Nigeria On The Rise: Africa’s Engine Draws B-Schools’ Attention

Prospects gather to talk to North American and European business schools at an event in Lagos, Nigeria this month. Marc Ethier photo

According to the Graduate Management Admission Council, which administers the Graduate Management Admission Test worldwide, GMATs taken by Nigerians number more than any other country in Africa. It’s a number that has fluctuated in recent years, having reached a high of 1,459 exams taken in 2016; but in 2017 nearly 1,300 Nigerians took the GMAT, ranking just below the number of test takers in Spain and Israel. (GMAC does not keep records for unique examinees.)

“The appeal of Nigerian students to business schools is not new,” says Ronald Sibert, GMAC’s market development director for Africa. “Business schools value diversity in the classroom and Nigerians are the largest and most mobile segment of the African population, making them more likely to pursue business school opportunities abroad.”

As for 2018, “Nigeria saw significant growth in GMAT registrations earlier this year,” Sibert continues, “but 2018 is likely to close with the volume being relatively flat, as demand for higher education runs counter-cyclical to economic trends. The Nigerian economy is notoriously volatile — with the country having emerged from an extended recession earlier this year accompanied by intractable budgetary challenges in tertiary education.”

The data is exams taken, not unique examinees. Also, in speaking with someone internally who has great insight into Africa, and Nigeria specifically, I can confirm that Nigerian test takers send out the most GMAT scores relative to other countries in Africa. Quick point of clarification. Test volumes do not necessarily translate directly into score sending rates. I wanted to verify that point.

NIGERIA: COUNTRY OF ENTREPRENEURS

Northeastern’s Evelyn Tate. Courtesy photo

The feeling on the streets of Lagos can mirror the volatility of the economy. But inside the walls of the Four Points Sheraton, where representatives from nearly 20 schools gathered earlier this month, there was no hint of anything but the optimism that comes with the exploration of new horizons. Many — perhaps most — of the attendees had some entrepreneurial background, making the event, for two days at least, perhaps the premier gathering of innovative business minds in Africa. 

Among the most popular portions of the event were an MBA Fair with schools setting up booths to chat with prospects, and a panel discussion, “Preparing Your Application, Advice from Admissions Directors,” with panelists from Northeastern University D-Amore McKim School of Business, MIT Sloan School of Management, Duke Fuqua School of Business, and Columbia Business School. Rotman’s Leigh Gauthier moderated. 

Evelyn Tate, assistant dean and director for graduate recruitment and admissions at D’Amore-McKim, sat on the panel and spoke to the rise of the Graduate Record Exam, or GRE, as a substitute for the GMAT. Afterward, she acknowledged that Nigeria is appealing to Northeastern because of Nigerians’ strong entrepreneurial drive.

“Northeastern’s D’Amore-McKim School of Business has a robust entrepreneurial community, including top scholars in the field and unique opportunities for students to learn about entrepreneurship and start or grow their businesses while in school,” Tate tells Poets&Quants. “Nigeria has the largest economy in Africa with a growing number of entrepreneurs, and we are hearing from more young Nigerian professionals that they are interested in earning their MBAs in entrepreneurship and returning home to start businesses in order to help their country’s economy develop. We feel that our full-time MBA program is the perfect fit for these students.”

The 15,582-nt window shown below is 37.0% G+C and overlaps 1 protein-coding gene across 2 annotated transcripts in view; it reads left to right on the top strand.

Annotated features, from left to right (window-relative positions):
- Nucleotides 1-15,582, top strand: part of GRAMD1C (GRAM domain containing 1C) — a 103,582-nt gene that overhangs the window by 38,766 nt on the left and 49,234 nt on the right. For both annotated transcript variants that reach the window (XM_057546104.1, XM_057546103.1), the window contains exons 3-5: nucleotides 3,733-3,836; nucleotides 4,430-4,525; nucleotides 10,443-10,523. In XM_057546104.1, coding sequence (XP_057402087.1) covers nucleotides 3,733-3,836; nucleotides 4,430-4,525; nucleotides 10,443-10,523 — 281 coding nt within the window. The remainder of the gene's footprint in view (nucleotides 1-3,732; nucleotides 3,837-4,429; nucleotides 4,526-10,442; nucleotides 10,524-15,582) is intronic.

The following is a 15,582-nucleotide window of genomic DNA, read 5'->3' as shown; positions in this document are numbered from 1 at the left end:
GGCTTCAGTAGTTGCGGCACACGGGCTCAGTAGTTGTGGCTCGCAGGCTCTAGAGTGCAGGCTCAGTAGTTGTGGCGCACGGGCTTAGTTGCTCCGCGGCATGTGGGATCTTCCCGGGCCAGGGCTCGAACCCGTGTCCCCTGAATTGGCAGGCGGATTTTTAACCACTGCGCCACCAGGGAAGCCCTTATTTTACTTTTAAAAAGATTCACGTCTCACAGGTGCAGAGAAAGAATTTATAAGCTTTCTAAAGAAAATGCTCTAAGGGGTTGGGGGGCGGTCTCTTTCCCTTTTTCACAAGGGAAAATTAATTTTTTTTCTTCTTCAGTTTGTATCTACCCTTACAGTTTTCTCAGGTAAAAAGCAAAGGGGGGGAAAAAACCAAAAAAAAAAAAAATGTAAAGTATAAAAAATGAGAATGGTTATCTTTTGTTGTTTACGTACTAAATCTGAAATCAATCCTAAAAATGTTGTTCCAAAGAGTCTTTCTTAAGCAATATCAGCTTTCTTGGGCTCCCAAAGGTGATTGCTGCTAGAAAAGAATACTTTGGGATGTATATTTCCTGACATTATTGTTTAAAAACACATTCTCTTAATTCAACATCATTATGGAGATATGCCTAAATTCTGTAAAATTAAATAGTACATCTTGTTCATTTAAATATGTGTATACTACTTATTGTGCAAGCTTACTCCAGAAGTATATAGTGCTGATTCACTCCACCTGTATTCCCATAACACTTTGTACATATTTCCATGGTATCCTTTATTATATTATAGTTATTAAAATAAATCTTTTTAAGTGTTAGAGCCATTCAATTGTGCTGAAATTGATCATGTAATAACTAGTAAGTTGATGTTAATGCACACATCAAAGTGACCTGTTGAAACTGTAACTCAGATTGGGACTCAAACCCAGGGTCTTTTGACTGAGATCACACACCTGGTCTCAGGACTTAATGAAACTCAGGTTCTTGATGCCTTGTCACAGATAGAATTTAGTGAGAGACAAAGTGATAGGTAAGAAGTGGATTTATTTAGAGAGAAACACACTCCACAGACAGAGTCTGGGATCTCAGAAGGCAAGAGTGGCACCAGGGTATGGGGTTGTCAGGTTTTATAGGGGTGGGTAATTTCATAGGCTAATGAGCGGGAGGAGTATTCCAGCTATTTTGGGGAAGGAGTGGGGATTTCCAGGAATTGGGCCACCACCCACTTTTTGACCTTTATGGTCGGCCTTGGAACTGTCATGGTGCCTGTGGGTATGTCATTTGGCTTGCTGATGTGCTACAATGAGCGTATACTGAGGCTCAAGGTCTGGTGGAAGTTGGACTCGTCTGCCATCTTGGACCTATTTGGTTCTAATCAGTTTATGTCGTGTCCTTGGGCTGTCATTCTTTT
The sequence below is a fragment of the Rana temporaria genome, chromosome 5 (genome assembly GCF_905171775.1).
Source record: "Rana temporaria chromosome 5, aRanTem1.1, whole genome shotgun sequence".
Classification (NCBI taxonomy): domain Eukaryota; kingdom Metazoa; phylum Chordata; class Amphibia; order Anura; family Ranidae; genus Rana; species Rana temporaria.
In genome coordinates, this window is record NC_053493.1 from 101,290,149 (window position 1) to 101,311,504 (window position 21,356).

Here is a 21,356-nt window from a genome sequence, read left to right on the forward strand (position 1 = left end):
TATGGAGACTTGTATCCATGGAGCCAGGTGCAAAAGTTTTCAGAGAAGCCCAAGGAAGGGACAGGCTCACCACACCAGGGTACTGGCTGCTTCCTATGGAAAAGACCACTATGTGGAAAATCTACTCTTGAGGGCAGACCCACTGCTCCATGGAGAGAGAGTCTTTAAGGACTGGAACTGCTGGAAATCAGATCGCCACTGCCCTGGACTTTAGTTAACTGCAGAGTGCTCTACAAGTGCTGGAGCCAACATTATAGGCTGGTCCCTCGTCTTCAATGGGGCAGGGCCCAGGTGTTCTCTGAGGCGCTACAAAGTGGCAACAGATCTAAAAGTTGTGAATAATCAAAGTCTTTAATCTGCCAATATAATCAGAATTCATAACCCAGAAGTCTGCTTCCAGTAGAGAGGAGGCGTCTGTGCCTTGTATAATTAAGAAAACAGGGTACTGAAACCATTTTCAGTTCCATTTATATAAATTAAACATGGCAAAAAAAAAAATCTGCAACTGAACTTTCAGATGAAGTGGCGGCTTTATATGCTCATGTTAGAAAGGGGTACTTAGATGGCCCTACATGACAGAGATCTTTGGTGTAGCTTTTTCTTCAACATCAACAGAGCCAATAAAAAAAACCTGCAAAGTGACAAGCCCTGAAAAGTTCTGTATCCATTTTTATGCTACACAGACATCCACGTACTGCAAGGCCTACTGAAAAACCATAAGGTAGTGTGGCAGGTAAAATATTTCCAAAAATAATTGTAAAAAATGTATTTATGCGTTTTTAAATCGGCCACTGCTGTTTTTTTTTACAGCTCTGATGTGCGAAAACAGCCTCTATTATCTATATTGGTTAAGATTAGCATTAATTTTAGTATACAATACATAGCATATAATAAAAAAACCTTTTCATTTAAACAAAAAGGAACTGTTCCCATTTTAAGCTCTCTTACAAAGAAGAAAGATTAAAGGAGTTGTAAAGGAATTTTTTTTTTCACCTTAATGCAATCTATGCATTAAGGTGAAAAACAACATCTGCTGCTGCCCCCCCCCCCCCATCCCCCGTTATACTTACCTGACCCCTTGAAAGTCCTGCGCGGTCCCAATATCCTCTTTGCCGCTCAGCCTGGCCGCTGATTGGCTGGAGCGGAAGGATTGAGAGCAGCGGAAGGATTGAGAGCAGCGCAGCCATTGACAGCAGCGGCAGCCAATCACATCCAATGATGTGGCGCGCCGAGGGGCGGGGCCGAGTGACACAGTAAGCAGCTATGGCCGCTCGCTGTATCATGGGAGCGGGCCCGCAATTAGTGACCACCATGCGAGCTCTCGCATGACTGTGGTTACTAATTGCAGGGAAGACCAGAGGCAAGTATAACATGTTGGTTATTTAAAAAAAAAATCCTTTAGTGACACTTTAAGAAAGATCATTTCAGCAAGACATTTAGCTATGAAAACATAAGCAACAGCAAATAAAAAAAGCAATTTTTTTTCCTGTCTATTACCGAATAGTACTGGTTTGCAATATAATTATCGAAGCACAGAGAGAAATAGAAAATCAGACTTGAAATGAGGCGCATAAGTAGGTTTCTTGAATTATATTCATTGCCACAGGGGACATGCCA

Northeastern currently does not have any Nigerian students in its full-time MBA program, Tate says, though it has in the past. “Feedback from several Nigerian candidates indicates that the rate of the Nigerian naira against the exchange rate of the U.S. dollar has made it difficult for them to pursue their graduate education,” she acknowledges. “However, we offer merit scholarships to assist with paying tuition, and we remain committed to helping students from Nigeria realize their dream of earning an MBA.”

‘A NIGERIAN STUDENT WITH AN MBA IS WILDFIRE’

Oluremi Onitilo, 31, is regional digital lead for Central and West Africa for a major international company. He majored in computer science at the University of Ibadan, Nigeria, but now he wants to take a general management track at an elite school. He’s got his eyes on Fuqua, Dartmouth Tuck, and Virginia Darden, as well as Toronto Rotman, where “the school takes on the character of the country, which makes it very human.”

Onitilo wants to pivot away from his current work in consumer packaged goods, where he has worked for six years, and into tech. He plans to join an MBA program in August 2019 and live and work in Europe for some time after graduating, then come back to Africa and work there full-time. “In between then, I will set-up programs that are dedicated to accelerating talent (mostly in technology) and facilitating leadership teaching for young people,” he tells P&Q.

“I think U.S. and European schools are interested in Nigerian students because of three things: diversity of thought, ‘can-do’ spirit, and front-row stories of living in an emerging market like Nigeria,” Onitilo says. “What you find with Nigeria students is the multiplying effect they bring to the opportunities they get — a Nigerian student with an MBA is wildfire. 

“The average Nigerian student has differentiated and pushed him/herself in spite of certain limiting factors. These factors include the declining educational system, high unemployment, and curriculum irrelevance which invariably bring forth some sort of endurance. This endurance comes with its own set of humor which, I dare say, is distinctly Nigerian.”